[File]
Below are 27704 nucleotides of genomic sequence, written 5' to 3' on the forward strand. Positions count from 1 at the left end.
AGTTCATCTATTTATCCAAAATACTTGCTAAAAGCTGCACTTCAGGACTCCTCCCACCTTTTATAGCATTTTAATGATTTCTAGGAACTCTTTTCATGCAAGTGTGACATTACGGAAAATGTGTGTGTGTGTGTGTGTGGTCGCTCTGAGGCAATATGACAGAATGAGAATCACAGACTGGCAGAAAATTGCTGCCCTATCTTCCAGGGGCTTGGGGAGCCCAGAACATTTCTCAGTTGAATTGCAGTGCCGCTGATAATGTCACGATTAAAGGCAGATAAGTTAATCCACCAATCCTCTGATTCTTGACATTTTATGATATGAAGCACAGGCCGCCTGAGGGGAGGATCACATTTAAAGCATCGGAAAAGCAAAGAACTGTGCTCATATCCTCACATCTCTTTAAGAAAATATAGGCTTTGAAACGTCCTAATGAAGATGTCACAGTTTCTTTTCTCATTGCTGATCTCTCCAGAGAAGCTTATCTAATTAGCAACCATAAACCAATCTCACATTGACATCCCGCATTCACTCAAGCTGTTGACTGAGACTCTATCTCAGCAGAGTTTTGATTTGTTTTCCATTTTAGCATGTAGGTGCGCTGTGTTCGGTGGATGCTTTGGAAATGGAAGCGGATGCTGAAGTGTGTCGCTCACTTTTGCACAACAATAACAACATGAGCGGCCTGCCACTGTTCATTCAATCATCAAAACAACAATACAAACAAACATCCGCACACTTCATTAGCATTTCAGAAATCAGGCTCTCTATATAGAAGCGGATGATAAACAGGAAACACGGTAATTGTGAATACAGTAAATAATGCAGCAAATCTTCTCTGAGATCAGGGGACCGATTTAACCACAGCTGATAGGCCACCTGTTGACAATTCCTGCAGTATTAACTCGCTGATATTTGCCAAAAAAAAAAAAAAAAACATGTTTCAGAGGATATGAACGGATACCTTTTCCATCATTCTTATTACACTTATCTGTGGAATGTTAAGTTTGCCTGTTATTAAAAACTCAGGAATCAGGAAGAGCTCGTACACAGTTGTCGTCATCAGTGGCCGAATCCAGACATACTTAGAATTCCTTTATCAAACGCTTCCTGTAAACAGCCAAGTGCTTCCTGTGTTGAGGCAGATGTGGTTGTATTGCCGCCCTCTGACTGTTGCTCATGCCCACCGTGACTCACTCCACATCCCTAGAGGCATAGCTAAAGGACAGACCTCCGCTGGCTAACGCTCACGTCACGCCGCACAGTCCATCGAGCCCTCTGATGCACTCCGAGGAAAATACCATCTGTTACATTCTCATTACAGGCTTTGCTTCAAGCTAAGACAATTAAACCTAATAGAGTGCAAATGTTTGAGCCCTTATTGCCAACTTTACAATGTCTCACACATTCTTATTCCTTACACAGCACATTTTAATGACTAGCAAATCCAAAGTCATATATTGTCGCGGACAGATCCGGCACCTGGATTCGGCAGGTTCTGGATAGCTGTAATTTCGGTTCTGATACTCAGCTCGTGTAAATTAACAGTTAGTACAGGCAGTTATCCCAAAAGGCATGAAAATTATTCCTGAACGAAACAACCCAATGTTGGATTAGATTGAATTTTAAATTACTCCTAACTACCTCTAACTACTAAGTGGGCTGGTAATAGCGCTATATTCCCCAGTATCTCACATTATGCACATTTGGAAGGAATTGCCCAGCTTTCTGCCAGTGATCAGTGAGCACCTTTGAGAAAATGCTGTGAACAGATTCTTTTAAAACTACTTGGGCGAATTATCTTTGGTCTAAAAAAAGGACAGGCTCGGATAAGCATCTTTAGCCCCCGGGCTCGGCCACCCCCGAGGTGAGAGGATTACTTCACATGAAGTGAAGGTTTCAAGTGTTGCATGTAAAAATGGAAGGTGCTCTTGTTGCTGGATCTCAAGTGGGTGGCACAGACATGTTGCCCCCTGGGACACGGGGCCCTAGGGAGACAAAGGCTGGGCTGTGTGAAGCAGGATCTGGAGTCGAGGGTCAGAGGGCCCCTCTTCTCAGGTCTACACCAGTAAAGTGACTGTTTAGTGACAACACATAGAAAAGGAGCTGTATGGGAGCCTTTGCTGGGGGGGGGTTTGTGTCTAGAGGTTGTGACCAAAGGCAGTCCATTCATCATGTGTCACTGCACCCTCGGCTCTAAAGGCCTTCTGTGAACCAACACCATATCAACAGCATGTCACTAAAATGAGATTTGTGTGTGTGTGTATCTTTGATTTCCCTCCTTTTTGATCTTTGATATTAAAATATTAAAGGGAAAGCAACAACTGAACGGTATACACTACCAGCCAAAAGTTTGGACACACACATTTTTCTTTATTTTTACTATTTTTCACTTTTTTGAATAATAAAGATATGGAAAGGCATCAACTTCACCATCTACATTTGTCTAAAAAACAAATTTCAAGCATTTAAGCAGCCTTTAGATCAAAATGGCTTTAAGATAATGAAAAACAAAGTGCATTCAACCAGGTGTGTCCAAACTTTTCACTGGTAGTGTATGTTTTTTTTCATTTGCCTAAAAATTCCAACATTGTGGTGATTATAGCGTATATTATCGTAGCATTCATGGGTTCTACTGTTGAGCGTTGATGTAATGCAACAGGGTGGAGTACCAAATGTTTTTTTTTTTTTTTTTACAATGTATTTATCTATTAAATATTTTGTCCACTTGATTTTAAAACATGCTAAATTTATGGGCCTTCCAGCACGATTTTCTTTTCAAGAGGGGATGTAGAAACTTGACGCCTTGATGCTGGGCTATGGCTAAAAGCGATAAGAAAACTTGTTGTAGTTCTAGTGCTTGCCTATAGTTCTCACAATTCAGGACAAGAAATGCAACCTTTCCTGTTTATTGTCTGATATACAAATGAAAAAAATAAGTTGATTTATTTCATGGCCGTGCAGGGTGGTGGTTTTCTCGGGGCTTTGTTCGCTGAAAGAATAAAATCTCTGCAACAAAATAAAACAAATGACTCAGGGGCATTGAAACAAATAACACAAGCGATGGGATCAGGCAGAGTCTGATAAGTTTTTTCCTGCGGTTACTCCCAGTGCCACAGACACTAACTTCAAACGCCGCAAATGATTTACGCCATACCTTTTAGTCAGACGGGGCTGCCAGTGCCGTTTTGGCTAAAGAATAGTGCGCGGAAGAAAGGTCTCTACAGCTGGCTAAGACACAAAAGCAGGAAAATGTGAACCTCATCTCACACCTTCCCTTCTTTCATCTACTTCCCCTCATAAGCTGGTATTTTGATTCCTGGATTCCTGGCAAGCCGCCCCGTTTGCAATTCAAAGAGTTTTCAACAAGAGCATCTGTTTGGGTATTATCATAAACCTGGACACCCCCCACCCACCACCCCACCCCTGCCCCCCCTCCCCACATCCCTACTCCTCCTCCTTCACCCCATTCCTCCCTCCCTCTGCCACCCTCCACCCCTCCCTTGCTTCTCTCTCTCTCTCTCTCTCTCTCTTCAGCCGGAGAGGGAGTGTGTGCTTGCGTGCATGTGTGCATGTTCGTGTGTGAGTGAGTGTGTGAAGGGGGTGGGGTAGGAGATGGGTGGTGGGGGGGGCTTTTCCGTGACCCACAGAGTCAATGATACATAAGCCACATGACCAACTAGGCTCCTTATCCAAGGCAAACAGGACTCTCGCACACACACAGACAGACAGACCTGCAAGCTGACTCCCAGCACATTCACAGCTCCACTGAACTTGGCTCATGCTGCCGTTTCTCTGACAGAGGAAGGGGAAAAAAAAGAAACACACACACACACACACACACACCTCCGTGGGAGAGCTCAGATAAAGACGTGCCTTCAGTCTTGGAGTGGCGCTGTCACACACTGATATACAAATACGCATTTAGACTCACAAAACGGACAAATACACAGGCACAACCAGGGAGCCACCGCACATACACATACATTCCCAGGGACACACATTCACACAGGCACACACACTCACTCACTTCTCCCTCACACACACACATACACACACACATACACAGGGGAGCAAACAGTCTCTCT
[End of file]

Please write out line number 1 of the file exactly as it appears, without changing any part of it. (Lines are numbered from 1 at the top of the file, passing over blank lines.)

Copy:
Below are 27704 nucleotides of genomic sequence, written 5' to 3' on the forward strand. Positions count from 1 at the left end.